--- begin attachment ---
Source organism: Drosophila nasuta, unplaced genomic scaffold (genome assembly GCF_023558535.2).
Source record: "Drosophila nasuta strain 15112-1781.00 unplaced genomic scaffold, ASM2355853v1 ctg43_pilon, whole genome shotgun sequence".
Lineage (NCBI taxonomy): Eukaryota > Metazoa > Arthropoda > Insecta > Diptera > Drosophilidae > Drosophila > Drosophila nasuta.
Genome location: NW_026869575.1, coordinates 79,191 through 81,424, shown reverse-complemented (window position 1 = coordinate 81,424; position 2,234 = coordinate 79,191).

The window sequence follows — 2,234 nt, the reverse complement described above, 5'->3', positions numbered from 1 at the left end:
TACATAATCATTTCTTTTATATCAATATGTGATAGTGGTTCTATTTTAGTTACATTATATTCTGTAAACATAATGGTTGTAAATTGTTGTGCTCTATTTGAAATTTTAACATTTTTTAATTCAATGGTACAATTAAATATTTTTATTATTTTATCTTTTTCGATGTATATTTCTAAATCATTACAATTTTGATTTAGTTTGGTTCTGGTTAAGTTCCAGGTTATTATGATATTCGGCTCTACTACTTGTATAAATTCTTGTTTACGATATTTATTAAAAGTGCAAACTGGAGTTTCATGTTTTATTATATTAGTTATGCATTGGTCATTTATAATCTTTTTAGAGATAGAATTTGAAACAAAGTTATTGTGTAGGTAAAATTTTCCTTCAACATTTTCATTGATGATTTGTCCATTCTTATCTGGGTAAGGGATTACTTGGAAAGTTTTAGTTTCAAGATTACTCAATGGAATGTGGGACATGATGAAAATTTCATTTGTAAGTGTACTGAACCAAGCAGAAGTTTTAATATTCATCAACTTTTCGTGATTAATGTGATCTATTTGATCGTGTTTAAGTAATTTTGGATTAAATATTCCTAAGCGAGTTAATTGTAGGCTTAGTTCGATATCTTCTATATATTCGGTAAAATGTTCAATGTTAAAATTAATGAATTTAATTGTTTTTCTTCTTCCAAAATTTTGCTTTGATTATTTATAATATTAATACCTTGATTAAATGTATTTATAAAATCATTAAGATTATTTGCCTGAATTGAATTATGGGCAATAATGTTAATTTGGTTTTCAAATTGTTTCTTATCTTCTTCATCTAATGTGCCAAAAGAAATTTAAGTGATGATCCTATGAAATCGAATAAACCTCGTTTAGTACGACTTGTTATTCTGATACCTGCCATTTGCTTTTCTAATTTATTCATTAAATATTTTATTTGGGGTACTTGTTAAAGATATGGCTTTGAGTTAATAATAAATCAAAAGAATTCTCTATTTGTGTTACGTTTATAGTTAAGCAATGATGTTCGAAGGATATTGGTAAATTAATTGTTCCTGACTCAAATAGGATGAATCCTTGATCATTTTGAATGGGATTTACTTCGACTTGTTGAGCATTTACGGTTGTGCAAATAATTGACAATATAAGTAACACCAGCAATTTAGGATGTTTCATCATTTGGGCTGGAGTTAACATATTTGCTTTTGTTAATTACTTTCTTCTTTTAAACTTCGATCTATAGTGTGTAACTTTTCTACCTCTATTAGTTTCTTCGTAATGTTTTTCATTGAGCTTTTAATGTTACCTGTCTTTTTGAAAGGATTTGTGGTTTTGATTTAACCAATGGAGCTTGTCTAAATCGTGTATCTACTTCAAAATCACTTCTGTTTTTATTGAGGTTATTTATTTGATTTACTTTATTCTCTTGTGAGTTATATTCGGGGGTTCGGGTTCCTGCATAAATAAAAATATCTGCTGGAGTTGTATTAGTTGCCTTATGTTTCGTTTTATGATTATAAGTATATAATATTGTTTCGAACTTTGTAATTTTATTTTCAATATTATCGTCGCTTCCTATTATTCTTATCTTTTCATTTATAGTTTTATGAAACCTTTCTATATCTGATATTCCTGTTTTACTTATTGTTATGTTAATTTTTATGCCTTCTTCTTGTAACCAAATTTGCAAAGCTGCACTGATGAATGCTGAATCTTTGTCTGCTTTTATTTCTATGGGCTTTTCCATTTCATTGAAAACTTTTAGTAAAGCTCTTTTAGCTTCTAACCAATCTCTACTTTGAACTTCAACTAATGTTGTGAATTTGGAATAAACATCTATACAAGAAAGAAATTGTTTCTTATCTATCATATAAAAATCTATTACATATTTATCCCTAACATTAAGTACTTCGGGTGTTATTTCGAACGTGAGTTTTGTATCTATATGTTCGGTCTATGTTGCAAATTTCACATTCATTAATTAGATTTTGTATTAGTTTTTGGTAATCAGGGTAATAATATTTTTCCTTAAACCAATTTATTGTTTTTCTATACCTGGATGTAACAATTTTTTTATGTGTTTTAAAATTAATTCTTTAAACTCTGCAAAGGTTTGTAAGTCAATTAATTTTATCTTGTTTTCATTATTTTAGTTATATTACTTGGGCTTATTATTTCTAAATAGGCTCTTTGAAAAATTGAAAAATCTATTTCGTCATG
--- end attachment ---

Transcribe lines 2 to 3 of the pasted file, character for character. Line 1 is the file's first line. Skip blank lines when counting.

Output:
Source record: "Drosophila nasuta strain 15112-1781.00 unplaced genomic scaffold, ASM2355853v1 ctg43_pilon, whole genome shotgun sequence".
Lineage (NCBI taxonomy): Eukaryota > Metazoa > Arthropoda > Insecta > Diptera > Drosophilidae > Drosophila > Drosophila nasuta.